It may not be the battery

iPhone charged

I recently wrote about the battery problems I have been having with my iPhone. A recent incident and a chat in a restaurant has made me rethink the issue. It may not be the age of the battery which is the problem, but the recent iOS software update.

So there I was in the restaurant having taken some photographs of my food (as one does) and the battery life was very low on 5%, so in order to conserve battery life and ensure the phone counted my steps on the way back from the restaurant I turned the phone off. When I turned it back on the battery life was back up to 29% even though I hadn’t charged the phone in between.

So I think in future if I find my battery apparently draining fast, I am going to turn it off and then back on again.

I need the power

glasgow airport

On a recent trip to Glasgow I realised how poor the battery life on my iPhone has become since I got it a couple of years ago. I got my iPhone in October 2015, so is two years old. Generally the battery is okay, but I usually top up the charge at work so don’t notice how poor the battery life is.

iPhone charged

Flying to Glasgow for an afternoon conference, I first drove to the airport and I though I left with a 100% battery charge, I then streamed a podcast over Bluetooth to the car audio system. This has a detrimental impact on battery life that I usually forget about, or more usually I have the iPhone plugged into the car on charge.

Waiting for the call for the gate I did use the phone and then on the flight itself watched a previously downloaded video, whilst the phone was in flight mode. By the time I arrived at Glasgow, the charge was down to 34%.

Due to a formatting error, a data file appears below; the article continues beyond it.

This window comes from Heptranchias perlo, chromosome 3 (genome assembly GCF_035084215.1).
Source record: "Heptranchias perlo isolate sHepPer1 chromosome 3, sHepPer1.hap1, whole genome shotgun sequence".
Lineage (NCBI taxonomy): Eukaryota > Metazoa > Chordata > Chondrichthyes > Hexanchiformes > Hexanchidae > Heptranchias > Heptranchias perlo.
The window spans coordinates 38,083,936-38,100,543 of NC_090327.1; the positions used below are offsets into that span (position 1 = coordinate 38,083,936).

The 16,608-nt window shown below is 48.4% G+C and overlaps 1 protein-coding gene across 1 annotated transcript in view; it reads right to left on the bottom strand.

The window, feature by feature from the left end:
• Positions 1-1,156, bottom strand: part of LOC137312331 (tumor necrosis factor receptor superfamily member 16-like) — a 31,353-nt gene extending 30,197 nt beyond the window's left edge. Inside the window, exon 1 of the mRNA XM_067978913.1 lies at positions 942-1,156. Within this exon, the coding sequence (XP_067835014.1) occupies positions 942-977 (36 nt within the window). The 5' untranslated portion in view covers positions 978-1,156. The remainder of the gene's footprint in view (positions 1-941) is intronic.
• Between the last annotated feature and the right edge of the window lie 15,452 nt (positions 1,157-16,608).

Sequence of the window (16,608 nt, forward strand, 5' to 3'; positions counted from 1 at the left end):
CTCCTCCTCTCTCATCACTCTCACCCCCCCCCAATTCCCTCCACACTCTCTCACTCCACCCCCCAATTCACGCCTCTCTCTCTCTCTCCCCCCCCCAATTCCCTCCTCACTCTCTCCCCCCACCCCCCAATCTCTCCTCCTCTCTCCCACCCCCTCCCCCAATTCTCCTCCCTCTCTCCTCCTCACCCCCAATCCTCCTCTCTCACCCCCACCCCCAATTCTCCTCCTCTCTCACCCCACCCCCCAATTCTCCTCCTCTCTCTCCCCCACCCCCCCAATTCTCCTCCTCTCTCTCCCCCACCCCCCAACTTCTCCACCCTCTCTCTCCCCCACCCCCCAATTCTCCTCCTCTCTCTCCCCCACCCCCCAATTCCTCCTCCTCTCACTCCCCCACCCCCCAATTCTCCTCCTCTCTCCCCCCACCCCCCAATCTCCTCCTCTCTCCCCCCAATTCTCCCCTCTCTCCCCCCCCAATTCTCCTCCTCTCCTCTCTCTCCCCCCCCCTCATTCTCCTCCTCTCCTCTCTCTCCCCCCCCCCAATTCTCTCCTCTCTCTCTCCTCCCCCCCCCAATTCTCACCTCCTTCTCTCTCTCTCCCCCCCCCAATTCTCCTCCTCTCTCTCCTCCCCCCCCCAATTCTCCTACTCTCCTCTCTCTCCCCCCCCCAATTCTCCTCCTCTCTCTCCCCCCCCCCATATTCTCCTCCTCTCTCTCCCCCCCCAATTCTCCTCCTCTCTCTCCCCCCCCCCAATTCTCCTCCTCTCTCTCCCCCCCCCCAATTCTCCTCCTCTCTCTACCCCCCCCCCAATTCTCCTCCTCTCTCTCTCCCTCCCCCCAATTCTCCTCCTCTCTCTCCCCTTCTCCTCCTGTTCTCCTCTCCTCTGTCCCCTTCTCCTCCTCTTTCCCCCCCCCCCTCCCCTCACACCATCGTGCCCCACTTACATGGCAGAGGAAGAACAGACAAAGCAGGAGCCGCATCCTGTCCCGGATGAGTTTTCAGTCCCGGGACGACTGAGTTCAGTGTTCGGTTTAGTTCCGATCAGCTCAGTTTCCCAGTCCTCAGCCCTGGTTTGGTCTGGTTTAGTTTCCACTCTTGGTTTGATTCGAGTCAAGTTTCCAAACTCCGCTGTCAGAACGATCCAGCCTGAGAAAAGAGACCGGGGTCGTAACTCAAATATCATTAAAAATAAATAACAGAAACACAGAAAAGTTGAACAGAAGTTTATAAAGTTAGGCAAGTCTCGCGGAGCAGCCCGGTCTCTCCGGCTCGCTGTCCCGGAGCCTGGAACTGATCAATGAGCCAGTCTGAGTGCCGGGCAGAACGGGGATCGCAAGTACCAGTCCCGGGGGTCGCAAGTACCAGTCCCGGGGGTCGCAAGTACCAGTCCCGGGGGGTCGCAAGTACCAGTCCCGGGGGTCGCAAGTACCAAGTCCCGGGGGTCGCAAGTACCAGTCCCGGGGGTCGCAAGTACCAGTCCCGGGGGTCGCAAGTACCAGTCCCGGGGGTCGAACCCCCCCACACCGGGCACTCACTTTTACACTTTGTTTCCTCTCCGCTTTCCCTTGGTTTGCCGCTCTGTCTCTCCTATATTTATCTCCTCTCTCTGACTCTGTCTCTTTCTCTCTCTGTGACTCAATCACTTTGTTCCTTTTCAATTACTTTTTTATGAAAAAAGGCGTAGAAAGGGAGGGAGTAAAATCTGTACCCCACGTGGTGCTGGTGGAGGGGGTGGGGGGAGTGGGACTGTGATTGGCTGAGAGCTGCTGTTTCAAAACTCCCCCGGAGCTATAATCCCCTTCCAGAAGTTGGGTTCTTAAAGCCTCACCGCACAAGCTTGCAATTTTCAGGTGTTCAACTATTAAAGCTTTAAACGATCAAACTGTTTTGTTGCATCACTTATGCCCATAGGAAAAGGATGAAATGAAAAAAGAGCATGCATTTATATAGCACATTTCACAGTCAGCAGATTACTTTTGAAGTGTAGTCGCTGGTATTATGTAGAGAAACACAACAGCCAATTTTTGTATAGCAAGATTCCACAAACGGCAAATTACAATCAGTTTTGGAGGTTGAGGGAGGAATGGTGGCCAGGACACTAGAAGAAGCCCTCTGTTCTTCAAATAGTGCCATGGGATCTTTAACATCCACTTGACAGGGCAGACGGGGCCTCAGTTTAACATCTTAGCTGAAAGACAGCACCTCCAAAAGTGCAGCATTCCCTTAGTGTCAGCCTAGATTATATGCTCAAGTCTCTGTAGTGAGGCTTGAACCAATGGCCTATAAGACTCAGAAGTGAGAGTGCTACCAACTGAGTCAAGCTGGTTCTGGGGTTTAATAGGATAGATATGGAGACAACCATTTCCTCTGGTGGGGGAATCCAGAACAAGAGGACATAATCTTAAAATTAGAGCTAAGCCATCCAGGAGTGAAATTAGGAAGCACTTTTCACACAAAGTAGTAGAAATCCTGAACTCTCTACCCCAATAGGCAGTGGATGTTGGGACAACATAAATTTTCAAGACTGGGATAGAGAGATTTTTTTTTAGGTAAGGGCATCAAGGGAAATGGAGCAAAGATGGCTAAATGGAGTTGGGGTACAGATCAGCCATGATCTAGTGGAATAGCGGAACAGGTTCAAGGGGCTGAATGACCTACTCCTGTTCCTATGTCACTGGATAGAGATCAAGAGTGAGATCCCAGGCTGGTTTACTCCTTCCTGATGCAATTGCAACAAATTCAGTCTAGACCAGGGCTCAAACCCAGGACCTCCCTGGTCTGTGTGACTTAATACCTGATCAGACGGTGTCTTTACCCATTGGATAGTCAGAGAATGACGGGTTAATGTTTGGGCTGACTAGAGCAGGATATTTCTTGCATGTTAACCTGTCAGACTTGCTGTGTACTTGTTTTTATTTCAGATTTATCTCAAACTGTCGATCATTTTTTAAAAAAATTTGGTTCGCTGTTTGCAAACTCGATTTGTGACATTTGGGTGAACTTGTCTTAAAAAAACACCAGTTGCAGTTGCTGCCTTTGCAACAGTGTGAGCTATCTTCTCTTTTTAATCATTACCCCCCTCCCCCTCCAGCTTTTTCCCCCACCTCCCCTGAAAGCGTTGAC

I was lucky in that the airport bus had USB ports and this allowed me on the trip into the heart of Glasgow get the charge back up to 59%.

As I write this on the iPad with just a 6% charge left on that I can see the phone has dropped back to down to 33% which was probably a combination of using the Maps app for directions, uploading a few photographs to Flickr and the problems with the 4G connection.

I guess the “solution” is to get the battery replaced. In the interim I am now carrying a “power bank” which was a conference freebie.

Retiring

iPhone 3GS

After many years good service I have decided to retire my iPhone 3GS. It was the first iPhone I had purchased, though I had been using an 3G for work for about a year. When I got it I was totally impressed compared to the 3G and it did so much more and much better than the Nokia N95 it replaced (which was in itself a replacement for the LG Viewty I had that was an awful phone and was “broken” from when I got it). The Nokia N95 is, or was a great phone, it still has one of the best cameras in any phone I have used, and there are features of the Symbian operating system that seem to work much better than the same features on iOS. There were a few apps that I used on the N95 which I really liked and again haven’t been really surpassed on iOS.

I used JoikuSpot for many years to tether my laptop to the internet. This was a great app and very reliable, though it did kill the battery. The Nokia N95 was one of the first phones to have 3G and WiFi. I have never been that impressed with tethering on the iPhone and as a result rarely use it, much preferring to use Android on a Google Nexus One for tethering.

The other app I liked was Shozu which made it really simple when taking a photograph to upload automatically to Flickr or my blog. As it linked into the phone operating system, this meant you could use the standard camera app. Due to Apple limitations with how apps work with iOS, you can automatically upload images to iCloud, but not to other places. You can have an app that automatically uploads when you take a photograph, but you need to be using that app when taking the images. I have tried Shozu on iOS, but it isn’t as smooth as it was on the Nokia N95.